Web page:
Cannabis Use Among Seniors Rises in Popularity

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Cannabis use for seniors has been growing in population in the media, and now there are stats to back up how popular it truly is in 2020. A new study published in Annals of Internal Medicine reveals that cannabis use among seniors, specifically those 65 and older, is happening more than ever.

The research was conducted within the University of Massachusetts Medical School, and looked at trends in cannabis use and self-reported data from across the country. In total, over 171,000 seniors were polled. The findings that were revealed are consistent with other studies that also reveal older folks want access to cannabis.

“Eleven states and the District of Columbia have implemented laws allowing for the use of cannabis, which is prompting studies of the patterns, determinants, and health outcomes of its use, primarily among young adults,” the study explains. “Cannabis use is less prevalent among older adults, and studies of its use in this population are scarce. We believe more investigations are warranted. One reason is that some older adults use cannabis for the management of pain, disorders of mood, anxiety, and sleep, and other medical conditions.”

Furthermore, past studies have revealed that medical cannabis use by seniors is relatively safe, and is a good way to manage pain and improve quality of life overall. There also seems to be less of a stigma against cannabis in the older community now that folks who are older used cannabis earlier in their lives.

Boomers And Bud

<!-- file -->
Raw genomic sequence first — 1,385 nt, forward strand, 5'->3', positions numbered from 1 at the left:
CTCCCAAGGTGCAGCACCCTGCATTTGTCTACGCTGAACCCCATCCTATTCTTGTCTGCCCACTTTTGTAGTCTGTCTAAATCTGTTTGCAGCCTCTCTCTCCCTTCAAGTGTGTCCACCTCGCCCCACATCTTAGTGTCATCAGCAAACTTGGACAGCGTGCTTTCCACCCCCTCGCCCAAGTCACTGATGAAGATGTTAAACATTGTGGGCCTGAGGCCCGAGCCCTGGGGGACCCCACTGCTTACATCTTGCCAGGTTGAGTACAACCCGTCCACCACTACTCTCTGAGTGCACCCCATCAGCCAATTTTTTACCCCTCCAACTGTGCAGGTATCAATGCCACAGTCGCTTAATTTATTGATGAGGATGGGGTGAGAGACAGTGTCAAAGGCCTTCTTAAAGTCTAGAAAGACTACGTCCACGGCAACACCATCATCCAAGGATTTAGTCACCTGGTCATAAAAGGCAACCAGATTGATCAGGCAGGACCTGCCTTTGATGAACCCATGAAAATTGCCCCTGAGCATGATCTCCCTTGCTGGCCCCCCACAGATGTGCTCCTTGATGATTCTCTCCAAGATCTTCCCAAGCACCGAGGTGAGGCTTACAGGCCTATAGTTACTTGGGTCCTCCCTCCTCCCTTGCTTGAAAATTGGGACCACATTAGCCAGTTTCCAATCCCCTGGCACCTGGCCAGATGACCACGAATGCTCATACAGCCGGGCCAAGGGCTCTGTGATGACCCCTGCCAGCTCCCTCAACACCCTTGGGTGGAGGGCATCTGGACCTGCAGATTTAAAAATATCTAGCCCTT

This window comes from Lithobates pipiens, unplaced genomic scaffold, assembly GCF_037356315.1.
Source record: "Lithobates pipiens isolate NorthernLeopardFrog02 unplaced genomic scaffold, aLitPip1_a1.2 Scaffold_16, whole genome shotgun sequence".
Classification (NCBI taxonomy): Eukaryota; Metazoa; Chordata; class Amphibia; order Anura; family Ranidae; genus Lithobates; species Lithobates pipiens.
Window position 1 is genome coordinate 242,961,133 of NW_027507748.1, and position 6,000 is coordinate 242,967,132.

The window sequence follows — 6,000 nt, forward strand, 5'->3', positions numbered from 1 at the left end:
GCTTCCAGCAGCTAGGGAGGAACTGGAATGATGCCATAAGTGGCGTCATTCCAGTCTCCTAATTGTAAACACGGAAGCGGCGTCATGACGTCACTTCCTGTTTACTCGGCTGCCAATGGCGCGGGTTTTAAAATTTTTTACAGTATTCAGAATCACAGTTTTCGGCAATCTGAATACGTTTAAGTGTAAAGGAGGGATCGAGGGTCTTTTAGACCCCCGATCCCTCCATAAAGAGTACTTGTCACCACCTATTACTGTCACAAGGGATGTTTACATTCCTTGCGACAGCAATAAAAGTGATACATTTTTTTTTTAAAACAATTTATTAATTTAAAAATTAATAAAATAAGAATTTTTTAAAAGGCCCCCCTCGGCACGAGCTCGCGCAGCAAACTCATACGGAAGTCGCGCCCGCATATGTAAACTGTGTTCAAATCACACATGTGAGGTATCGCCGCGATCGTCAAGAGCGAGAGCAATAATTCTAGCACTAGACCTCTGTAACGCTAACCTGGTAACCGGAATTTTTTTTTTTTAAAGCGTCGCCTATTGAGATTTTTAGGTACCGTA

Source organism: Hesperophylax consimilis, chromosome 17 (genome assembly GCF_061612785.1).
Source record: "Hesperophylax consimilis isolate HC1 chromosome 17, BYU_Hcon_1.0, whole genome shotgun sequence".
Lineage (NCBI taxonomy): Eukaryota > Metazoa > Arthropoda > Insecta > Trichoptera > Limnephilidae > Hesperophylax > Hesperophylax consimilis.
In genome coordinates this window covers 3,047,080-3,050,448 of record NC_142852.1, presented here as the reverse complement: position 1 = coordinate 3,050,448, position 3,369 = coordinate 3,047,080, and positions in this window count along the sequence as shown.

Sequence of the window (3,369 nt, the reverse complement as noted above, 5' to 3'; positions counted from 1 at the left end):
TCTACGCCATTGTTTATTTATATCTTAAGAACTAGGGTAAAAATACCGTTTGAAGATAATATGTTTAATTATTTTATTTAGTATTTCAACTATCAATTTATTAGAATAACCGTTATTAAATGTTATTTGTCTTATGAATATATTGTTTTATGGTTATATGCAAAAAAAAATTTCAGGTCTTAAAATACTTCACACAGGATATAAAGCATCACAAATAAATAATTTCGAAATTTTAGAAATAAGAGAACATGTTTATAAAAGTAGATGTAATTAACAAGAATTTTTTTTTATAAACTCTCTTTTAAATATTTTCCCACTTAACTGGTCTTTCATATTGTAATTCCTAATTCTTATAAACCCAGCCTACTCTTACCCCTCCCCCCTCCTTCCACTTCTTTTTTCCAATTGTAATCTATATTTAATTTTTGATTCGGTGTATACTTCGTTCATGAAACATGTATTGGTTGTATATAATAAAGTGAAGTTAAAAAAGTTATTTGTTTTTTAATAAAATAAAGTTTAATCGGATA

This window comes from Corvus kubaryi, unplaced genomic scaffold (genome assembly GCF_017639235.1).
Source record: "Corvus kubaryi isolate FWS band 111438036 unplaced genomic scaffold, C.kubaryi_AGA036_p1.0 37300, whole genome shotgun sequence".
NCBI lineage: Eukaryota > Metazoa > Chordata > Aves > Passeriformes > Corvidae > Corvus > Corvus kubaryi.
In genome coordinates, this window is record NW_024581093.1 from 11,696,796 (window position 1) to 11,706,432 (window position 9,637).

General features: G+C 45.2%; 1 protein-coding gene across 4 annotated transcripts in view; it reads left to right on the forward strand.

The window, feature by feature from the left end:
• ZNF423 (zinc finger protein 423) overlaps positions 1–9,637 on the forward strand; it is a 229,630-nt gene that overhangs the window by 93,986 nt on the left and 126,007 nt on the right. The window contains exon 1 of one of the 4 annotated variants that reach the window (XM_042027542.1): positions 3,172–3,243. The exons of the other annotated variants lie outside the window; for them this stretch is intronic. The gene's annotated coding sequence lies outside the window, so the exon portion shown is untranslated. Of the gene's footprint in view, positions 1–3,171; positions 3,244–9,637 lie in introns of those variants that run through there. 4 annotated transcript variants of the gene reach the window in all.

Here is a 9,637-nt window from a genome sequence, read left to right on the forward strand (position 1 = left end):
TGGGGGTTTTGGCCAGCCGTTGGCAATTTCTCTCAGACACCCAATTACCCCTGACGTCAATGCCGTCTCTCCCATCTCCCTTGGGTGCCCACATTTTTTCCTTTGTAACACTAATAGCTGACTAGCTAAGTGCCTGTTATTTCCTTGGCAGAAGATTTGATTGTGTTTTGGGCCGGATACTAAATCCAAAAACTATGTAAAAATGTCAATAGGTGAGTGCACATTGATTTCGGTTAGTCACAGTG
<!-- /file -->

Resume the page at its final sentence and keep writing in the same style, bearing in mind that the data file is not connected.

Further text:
Pew Research notes that almost two-thirds of the “Boomer” generation, those born between 1946 and 1964, think that cannabis should be legal for adults. This is up significantly from past years.

“From 2016 to 2018, cannabis use increased for men in all age groups and in most women. … Among those aged 65 to 69 years, cannabis use increased from 4.3 percent to 8.2 percent in men and from 2.1 percent to 3.8 percent in women,” the study explained.

NORML Deputy Director Paul Armentano said regarding the study, “These results are hardly surprising. Many seniors likely experimented first-hand with cannabis during their youth and are now returning to it as a potential therapy to mitigate many of the health-related symptoms that come with older age, including chronic pain. Many seniors are well aware of the litany of serious adverse side-effects associated with available prescription drugs, like opioids, and they perceive medical cannabis to be a viable alternative.”

“This demographic shift holds important implications for marijuana legalization. Not only does it strengthen overall public support in favor of marijuana law reform, but it also galvanizes support amongst arguably the most reliable and powerful voting block — seniors,” he continued. “As their attitudes continue to evolve on cannabis, expect to see many politicians at the state and federal level shift their views as well.”

It’s clear that now more than ever, senior access to cannabis is important, and these numbers also point to a need for federal legalization that allows access for all.

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